Police not to blame in death of British fugitive
Inquest jurors on Tuesday cleared British police of any wrongdoing in the death of fugitive gunman Raoul Moat, who shot himself after a six-hour stand-off with officers in July.
The jury concluded that the use of tasers, which were only licensed for testing, had not caused 37-year-old Moat to kill himself by accident.
Police used the X12 taser shotguns, which had not been handled by officers previously, as they shot cartridges over a longer range.
Consultant neuropathologist Ian Schofield told the hearing that he did not believe there was definitive evidence to suggest the electrical impulse from the taser shot had caused Moat's hand to contract and involuntarily pull the trigger.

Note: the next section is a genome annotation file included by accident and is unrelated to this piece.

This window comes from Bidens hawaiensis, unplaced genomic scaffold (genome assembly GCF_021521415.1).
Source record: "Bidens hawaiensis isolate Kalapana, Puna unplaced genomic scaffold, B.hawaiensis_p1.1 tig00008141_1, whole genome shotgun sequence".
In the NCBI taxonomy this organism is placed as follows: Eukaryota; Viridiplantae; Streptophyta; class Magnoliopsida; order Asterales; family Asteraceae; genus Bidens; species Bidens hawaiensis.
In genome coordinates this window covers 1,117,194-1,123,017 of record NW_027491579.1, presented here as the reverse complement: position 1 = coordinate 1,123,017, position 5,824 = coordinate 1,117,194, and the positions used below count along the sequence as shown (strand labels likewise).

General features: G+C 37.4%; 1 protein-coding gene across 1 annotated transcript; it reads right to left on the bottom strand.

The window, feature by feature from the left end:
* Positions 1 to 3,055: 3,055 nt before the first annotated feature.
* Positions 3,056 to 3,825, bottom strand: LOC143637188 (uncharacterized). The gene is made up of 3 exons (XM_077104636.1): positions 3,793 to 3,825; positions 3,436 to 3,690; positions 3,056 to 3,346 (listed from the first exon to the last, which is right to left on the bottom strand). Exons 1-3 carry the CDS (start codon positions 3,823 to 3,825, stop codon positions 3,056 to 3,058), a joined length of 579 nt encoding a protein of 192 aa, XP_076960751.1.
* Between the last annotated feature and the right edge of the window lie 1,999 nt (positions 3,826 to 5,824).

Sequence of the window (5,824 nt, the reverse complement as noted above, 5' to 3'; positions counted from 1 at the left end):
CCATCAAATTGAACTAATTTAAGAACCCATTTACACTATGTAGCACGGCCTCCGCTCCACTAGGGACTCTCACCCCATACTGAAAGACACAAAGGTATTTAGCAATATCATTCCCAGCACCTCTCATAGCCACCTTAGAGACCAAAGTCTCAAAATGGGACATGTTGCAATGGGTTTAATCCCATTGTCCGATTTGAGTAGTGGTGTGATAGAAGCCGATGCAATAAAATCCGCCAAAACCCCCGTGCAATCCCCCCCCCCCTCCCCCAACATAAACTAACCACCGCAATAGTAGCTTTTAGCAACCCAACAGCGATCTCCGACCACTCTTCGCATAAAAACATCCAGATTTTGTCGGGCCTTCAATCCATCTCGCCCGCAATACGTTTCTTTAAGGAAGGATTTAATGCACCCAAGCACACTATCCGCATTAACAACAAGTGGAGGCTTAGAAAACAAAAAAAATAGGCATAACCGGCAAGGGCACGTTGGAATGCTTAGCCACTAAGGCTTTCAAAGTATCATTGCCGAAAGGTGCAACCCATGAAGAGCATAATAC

One of Britain's biggest ever manhunts ended when Moat killed himself after a six-hour siege on July 10.
After seven days on the run during which he shot and wounded his ex-girlfriend, killed her new partner and injured a policeman, armed police surrounded Moat in the village of Rothbury in northeast England.
Armed officers eventually cornered the former nightclub bouncer and father of three children in a field.
British police have been criticised in recent years over high-profile fatal incidents, notably the shooting of Brazilian electrician Jean Charles de Menezes in the aftermath of the 2005 London bombings, and the death of a man in last year's G20 protests.
Northumbria Police assistant chief constable Steve Ashman, who took the decision to deploy the X12 shotguns, said the inquest's conclusion "vindicates our actions that week".
After the verdict was delivered, Moat's brother Angus said he remained "highly critical of the police decision not to allow myself, or any other friend or relative, to speak to Raoul alongside police negotiators".
© 2011 AFP